While sharing an apartment with Jerry Hall and Grace Jones, Lange was discovered by fashion illustrator Antonio Lopez[26] and became a model for the Wilhelmina modelling agency. In 1973, she returned to the U.S. and began work in New York City as a waitress at the Lion’s Head Tavern in Greenwich Village.[17] While modeling, Lange was discovered by Hollywood producer Dino De Laurentiis, who was looking to cast an ingenue for his remake of King Kong. Lange made her film debut in the 1976 King Kong, beating actresses Meryl Streep and Goldie Hawn for the role of damsel-in-distress.[citation needed] Despite the film’s success—it was the fifth-highest-grossing film of 1976 and received an Academy Award for Best Visual Effects—it and Lange’s performance were widely panned.[27] But film critic Pauline Kael wrote, “The movie is sparked by Jessica Lange’s fast yet dreamy comic style. [She] has the high, wide forehead and clear-eyed transparency of Carole Lombard in My Man Godfrey, [and] one liners so dumb that the audience laughs and moans at the same time, yet they’re in character, and when Lange says them she holds the eye and you like her, the way people liked Lombard.”[28] Lange won the 1976 Golden Globe Award for New Star of the Year. She remained a favorite of Kael, who later wrote, “She has a facial structure that the camera yearns for, and she has talent, too.”[29]

At the close of the decade, Bob Fosse, whom Lange had befriended and with whom she had carried on a casual romantic affair, cast Lange as the Angel of Death, a part he had written for her in his semi-autobiographical film All That Jazz (1979). She was also considered for the role of Wendy Torrance in The Shining before it went to Shelley Duvall.

Lange began the new decade in the light romp How to Beat the High Cost of Living (1980), co-starring Jane Curtin and Susan Saint James, which received mostly negative reviews and quickly disappeared from theaters. A year later, director Bob Rafelson contacted her about a project he was working on with Jack Nicholson, who had recently auditioned Lange for Goin’ South (1978). Rafelson paid Lange a visit in upstate New York, where she was doing summer stock theater and has recounted how he watched her conversing on the telephone for half an hour before their meeting when he decided that he had found the lead for his film. After meeting Lange, he wrote her name down on a piece of paper, placed it in an envelope, and sealed it. After several meetings and auditions with other actresses (though Rafelson had already made his decision, he feared he had done so too quickly and wanted to make sure his choice was absolutely right), the final choice was between Lange and Meryl Streep. In the end, Rafelson offered Lange the lead role opposite Nicholson in his remake of the classic film noir The Postman Always Rings Twice (1981).[30] Upon offering her the part, he gave her the sealed envelope in which he had placed the piece of paper with her name on it. The film received mixed reviews, but Lange was highly praised for her performance.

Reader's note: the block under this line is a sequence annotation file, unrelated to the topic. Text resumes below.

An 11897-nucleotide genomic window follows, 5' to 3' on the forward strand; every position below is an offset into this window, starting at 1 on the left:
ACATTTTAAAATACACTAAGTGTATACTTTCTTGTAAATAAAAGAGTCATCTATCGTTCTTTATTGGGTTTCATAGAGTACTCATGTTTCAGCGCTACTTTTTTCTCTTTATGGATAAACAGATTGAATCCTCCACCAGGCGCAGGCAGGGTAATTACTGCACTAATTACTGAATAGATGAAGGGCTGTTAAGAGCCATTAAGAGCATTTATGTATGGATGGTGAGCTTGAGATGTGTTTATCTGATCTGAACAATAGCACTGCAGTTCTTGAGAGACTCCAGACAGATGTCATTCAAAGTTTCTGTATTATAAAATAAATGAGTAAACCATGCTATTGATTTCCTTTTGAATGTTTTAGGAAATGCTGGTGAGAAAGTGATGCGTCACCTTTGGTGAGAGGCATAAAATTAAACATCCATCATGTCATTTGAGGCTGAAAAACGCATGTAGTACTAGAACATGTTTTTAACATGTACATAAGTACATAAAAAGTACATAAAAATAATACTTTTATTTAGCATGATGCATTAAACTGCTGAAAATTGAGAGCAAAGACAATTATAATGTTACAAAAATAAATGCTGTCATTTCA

While editing The Postman Always Rings Twice, Graeme Clifford realized he had found the leading lady for his next film, his first as a director: a biographical film of actress Frances Farmer, whose disillusionment with Hollywood and chaotic family background led her down a tragic path.[31] Filming Frances (1982), which co-starred Kim Stanley and Sam Shepard, was a grueling experience for Lange, who pored over the screenplay scene by scene, making deep and often taxing connections between her life and Farmer’s to tap into the well of emotions the role required.[31] By the end of the shoot, she was physically and mentally spent,[31] and decided to take Stanley’s advice to do “something light”, which led her to accept a supporting role opposite Dustin Hoffman in Sydney Pollack’s Tootsie (1982).

In 1982, Lange became the first performer in 40 years to receive two Academy Award nominations in the same year,[32] for Frances and for Tootsie, winning the Academy Award for Best Supporting Actress for her work in the latter, which not only became the second-highest-grossing film of 1982, after Steven Spielberg’s E.T. the Extra-Terrestrial, but also scored an additional nine Oscar nominations, including one for Best Picture. Her performance in the film also earned her a Golden Globe, along with awards from the National Society of Film Critics, the New York Film Critics Circle, the Boston Society of Film Critics, and the Kansas City Film Critics Circle. Lange also won Best Actress at the Moscow International Film Festival for her performance in Frances.[32]

Lange next produced and starred, again opposite Shepard, in 1984’s Country, a topical film depicting a family during the farm crisis. Her performance earned her Academy Award and Golden Globe nominations for Best Actress. That same year, she made her television debut as Maggie the Cat, starring opposite Tommy Lee Jones in a CBS Playhouse production of Tennessee Williams’s Cat on a Hot Tin Roof. The following year, she testified before the United States Congress on behalf of the Democratic House Task Force on Agriculture, alongside Jane Fonda and Sissy Spacek, whom she later neighbored and befriended.[33]